Hard Times Ain’t Nothin’ New

The Alan Lomax Archives releases an album of songs to lift spirits in troubling times

Alan Lomax (Art: Ron Hart)

The current COVID pandemic has affected the entire population of the world. Everyone has been hit hard and many of us are wondering how to make ends meet.

Yet they say music has charms to soothe a troubled heart, and that was on the mind of Nathan Salsburg, head of The Association for Cultural Equity (ACE), when he created the 20 track compilation Songs of Hard Times, Up, Over and Through, available now on Bandcamp. 

“I got the idea for this collection just as stuff started hitting the fan,” Salsburg said from his home in Kentucky. “Everyone wants to contribute something meaningful to the conversation, however small. Folk music has always addressed the reality of the times, socially and economically. I thought some of the music recorded by Alan Lomax could provide a bit of comfort and perspective to people, to let them know other folks have gone through similar hardships.”

The noted folklorist and educator, Alan Lomax, founded ACE to promote and preserve the folk music, dance and oral traditions of the world for future generations. During his long career, he made about 17,400 recordings of folk music, as well as folk musicians talking about the cultural background that gave rise to their craft. The ACE collection includes Lomax’s first recordings, using the newly invented tape recorders of 1946, and continues on to the recording and collecting he did until he retired in 1996. He also recorded music for the Library of Congress/Smithsonian Institute on aluminum discs from 1933 to 1942, including material by Jelly Roll Morton, Woody Guthrie, Lead Belly and Muddy Waters, as well as songs from Haiti and Eastern Kentucky. Those recordings remain in the Smithsonian archives. The material on Hard Times is the property of ACE, the organization he started after leaving the Library of Congress.  

Various Artists Songs of Hard Times: Up, Over & Through — Selections from the Lomax Collections, 1936-1982, Smithsonian Folkways 2020 

“Alan was the son of John Lomax, another collector of folklore,” Salsburg explained. “He became the foremost folklorist of the 20th century, doing more than anyone to preserve and promote vernacular music in America and worldwide. He also wanted to help the original artists – the tradition bearers themselves – contribute to the national conversation, rather than depending on the revivalists, like The Weavers and Kingston Trio. He built the ACE archive to help people inject vernacular culture into the mass culture, and have it be appreciated.”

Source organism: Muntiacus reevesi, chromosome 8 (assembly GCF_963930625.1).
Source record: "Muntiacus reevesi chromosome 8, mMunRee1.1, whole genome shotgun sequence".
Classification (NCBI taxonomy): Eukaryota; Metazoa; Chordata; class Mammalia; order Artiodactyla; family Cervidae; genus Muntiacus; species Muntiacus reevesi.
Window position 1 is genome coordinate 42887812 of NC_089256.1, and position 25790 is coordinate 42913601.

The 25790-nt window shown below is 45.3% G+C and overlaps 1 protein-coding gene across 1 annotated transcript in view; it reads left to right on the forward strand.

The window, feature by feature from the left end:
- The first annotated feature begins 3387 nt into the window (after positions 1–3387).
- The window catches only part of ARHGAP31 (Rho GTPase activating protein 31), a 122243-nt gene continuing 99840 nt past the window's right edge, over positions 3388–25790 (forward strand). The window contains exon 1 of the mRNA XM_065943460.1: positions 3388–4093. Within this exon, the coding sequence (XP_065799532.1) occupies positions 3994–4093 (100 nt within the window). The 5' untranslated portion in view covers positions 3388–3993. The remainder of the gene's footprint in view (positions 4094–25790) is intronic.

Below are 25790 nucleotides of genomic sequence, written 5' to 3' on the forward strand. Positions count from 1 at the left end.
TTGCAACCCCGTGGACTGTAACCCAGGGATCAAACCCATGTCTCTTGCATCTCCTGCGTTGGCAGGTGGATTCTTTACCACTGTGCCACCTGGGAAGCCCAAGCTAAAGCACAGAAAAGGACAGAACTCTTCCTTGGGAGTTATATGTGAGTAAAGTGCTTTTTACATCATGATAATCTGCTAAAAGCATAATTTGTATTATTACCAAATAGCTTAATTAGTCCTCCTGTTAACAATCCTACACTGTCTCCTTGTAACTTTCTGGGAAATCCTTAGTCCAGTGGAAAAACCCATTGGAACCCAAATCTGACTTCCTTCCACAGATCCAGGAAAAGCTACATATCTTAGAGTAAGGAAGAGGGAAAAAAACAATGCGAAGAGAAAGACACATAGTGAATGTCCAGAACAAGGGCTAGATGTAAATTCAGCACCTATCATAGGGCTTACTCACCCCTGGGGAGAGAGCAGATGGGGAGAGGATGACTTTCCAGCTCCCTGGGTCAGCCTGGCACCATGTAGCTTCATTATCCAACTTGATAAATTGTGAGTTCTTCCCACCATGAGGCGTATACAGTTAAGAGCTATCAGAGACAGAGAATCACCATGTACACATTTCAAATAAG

Songs of Hard Times addresses the worldwide epidemic by including songs from Italy – Arista Meladri’s “Doman L’è Festa (Tomorrow is a Holiday,)” an uplifting a cappella song that sounds like it’s being sung by a chorus of children – and Spain –Si Vas A Tonyar Al Tendre,” a solo performance by singer Amadeo Magraner, celebrating the hard work farmers do in the fields at harvest time. There are a few hits, like Calypsonian Growling Tiger’s “Money Is King,” a workingman’s lament from the 1930s and “Sitting On Top of the World,” an ironic celebration of the end of a relationship that was popularized by Doc Watson. It’s sung here by bluesman Turner Junior Johnson accompanying himself on harmonica and foot stomps. Most of the songs, however, will be unknown to the average listener. 

“The songs that became hits during the folk revival are part of the national consciousness,” Salsburg said. “I feel my role is to provide access to the unheard voices and material in the collection. I used what Lomax recorded, with no truncation or editing. Knowing most of the audience speaks English; I wanted to make sure that the bulk of the lyrics could be understood. Some things were great performances; some were powerful textually and musically. I chose lyrics relevant to the current situation, particularly the Spanish, Italian and Caribbean recordings. 

“On Bandcamp, you can embed each track with lyrics, translations and details about the artists. That was faster than writing liner notes. Most of the archives are digital files, so it only took me three days to assemble it. Making it available digitally made sure it got out to people quickly.”

Listen here.

 

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j. poet

j. poet has been writing about music for most of his adult life. He has contributed to the San Francisco Chronicle, East Bay Express, Harp, Paste, Grammy.com, PlanetOut.com, American Profile, Creem, Relix, Downbeat, Folk Roots, New Noise and more national and international publications and websites than he can remember. He wrote most of the Musichound Guide to World Music (Visible Ink, 2000) and had two stories in Best Rock Writing 2014 (That Devil Music). He has interviewed a wide spectrum of artists including Leonard Cohen, Merle Haggard and Godzilla. He lives in San Francisco. 

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